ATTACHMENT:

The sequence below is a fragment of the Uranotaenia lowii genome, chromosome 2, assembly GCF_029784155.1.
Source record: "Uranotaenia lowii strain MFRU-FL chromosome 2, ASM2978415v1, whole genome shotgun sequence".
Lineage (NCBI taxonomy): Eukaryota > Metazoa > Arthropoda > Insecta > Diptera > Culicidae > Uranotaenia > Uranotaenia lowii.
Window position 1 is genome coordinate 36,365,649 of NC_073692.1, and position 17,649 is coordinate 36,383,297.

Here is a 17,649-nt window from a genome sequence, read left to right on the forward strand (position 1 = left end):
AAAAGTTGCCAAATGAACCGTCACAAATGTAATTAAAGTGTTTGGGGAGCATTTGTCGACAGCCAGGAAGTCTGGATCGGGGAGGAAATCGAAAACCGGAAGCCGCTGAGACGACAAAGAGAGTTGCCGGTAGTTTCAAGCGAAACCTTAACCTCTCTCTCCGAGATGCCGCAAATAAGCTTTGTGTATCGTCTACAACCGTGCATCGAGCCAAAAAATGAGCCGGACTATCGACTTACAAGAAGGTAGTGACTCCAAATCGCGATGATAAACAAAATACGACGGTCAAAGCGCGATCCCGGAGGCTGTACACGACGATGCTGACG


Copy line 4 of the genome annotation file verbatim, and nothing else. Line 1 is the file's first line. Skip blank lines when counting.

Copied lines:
Window position 1 is genome coordinate 36,365,649 of NC_073692.1, and position 17,649 is coordinate 36,383,297.